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Pro-choice daughter, pro-life Mom debate abortion

by | Nov 16, 2021

By Dave Andrusko

Talk about a riveting, down to brass tacks discussion over abortion. To read Kathleen Walsh, who is pro-choice and never pregnant, talk for the umpteenth time (but the first time in print!) with her Mom, who is pro-life, is nothing short of fascinating.

The story of their very different opinion is found in “Talking About Abortion With My Mom I’m the reason she’s against it, she says. She’s the reason why I don’t agree.”

A couple of preliminaries. Kathleen Walsh gets to add “a note for clarification.” Each “clarification” is hopelessly one-sided and designed to trivialize what her Mom just said. Her Mom, by contrast, does not get to “clarify” anything.

For example, Walsh is pushed over the question of late abortions. She begins by evading the question—“You know that ‘late-term’ abortion; doesn’t mean anything. It’s not a real thing”—and then airily dismisses the whole topic: “You are aware that Roe v. Wade only guarantees the right to an abortion pre-viability.”

If Mom had been asked, she could have pointed out that this is not true. Abortion is legal after viability and extends all the way to that point in pregnancy where the abortionist won’t annihilate out of a sense of fear and trembling and nausea.

To Walsh, her Mom’s deep sense of responsibility is both irritating and mystifying. Walsh endlessly tests her Mom, including phony baloney what-ifs, such as what if you needed blood transfusions and there was only person with matching blood, is that person required to give that to you?

Her Mom says there is a difference. What?

Mom: They’re not inside of you. They’re not part of you. You didn’t make them. You didn’t make them. You didn’t make the problem, as it were. It’s like, when you have a baby, you are responsible. If someone just needs blood transfusions, that doesn’t make you responsible. If you put that baby inside of you, you are responsible. Whatever your choice, you are responsible.

Kathleen: F@#$ that.

Mom: Really. I was not responsible for you?

Walsh justifies her own position by turning her Mom’s into an exercise in self-justification:

Here’s my theory: Because she felt like a mother as soon as the pregnancy test came back positive, and because she leans toward a very self-sacrificial view of motherhood, to argue that she, or any pregnant person, could or should have chosen her own life over her fetus’ feels like I’m throwing all her maternal love back in her face. This Selfless Mom thing of hers is also why she called to console me after Ruth Bader Ginsburg died, knowing what it would mean to me.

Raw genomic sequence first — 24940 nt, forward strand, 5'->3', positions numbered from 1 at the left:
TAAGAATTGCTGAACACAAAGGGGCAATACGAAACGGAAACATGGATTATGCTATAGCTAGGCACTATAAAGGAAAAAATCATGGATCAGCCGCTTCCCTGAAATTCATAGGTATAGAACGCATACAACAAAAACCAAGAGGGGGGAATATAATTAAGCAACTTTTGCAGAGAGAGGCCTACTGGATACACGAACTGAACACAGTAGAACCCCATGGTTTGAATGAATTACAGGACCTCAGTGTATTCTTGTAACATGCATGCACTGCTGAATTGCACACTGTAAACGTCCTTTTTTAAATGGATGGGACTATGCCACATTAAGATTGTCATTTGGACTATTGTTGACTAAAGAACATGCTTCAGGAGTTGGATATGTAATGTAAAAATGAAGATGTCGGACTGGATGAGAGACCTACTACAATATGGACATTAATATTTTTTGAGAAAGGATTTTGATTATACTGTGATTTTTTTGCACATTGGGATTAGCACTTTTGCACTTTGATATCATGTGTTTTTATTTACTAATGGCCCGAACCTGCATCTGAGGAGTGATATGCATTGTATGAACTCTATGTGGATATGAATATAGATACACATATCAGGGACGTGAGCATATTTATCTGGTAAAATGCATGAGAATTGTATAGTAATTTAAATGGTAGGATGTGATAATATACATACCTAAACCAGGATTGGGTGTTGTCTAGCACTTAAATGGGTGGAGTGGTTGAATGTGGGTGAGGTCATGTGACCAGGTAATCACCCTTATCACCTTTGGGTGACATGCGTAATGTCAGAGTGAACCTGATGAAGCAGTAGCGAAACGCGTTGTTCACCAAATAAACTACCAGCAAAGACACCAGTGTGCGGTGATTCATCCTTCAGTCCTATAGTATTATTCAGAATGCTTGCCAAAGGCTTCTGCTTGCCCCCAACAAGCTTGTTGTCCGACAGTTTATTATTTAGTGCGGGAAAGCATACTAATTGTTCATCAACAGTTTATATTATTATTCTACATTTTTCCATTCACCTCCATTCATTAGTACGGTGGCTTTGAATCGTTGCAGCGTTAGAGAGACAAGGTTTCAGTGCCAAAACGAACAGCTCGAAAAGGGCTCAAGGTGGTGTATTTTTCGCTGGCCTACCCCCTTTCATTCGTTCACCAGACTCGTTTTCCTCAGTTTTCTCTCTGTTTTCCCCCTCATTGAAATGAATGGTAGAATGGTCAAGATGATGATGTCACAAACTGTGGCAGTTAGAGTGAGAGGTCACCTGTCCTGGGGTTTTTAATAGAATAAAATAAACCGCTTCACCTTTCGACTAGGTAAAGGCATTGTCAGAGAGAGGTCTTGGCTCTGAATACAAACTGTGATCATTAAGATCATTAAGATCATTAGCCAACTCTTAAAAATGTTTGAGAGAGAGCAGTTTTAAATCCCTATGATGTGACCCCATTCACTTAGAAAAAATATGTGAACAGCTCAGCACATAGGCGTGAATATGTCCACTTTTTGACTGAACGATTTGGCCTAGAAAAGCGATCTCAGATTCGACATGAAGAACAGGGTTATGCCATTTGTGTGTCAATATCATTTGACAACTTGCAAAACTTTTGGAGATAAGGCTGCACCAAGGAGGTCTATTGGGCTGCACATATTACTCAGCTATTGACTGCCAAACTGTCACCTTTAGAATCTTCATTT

Actually, it’s not just a very self-sacrificial view of motherhood,” it’s a sense of obligation that you sense Walsh is oh so glad she doesn’t possess. And that her Mom called to console her daughter at the death of Supreme Court justice Ruth Bader Ginsburg is not  merely this “Selfless Mom thing of hers” but rather a keen ability to empathize.

 This could go on as long as their discussion but let me focus on one component. Walsh is comfortable with arguing that an “early” abortion doesn’t really count because no one else (besides the mother) knows. The child literally doesn’t exist. Being “wanted,” as it were, is the Abracadabra that turns the whatever-it-is previously into a person:

Kathleen: I exist because you chose for me to exist. You decided that you wanted me.

Mom: Before I decided you existed, you still existed. If I ended that existence, I would have ended it, but I would have ended an existence.

Kathleen: But it wasn’t me.

Mom: Of course it was you. Every part of you was there. Every cell, every part of you was there.

Things get very intense—and I suspect Walsh was shouting and her Mom was more composed. It’s more about  who is affected if you are not “wanted”:

Kathleen: So what? Like, I didn’t matter to anybody. The only value I had in the world was the value I had for you.

Mom: And your dad and your grandparents and everybody.

Kathleen: If you had never told them that you were pregnant, life would’ve gone on fine.

Mom: It doesn’t turn you into an invisible thing that never happened because I didn’t tell people. It’s like, if a tree falls in the forest and no one’s there to hear it, does it make a sound. Yeah, it does.

Kathleen: But, who cares?

Mom: Your heart’s beating whether anybody knows about it or not.

Kathleen: Well, who cares? Mom: I care. I care and half of the people in the world care.

“I care and half the people in the world care” is a response Walsh can’t answer.

Categories: Abortion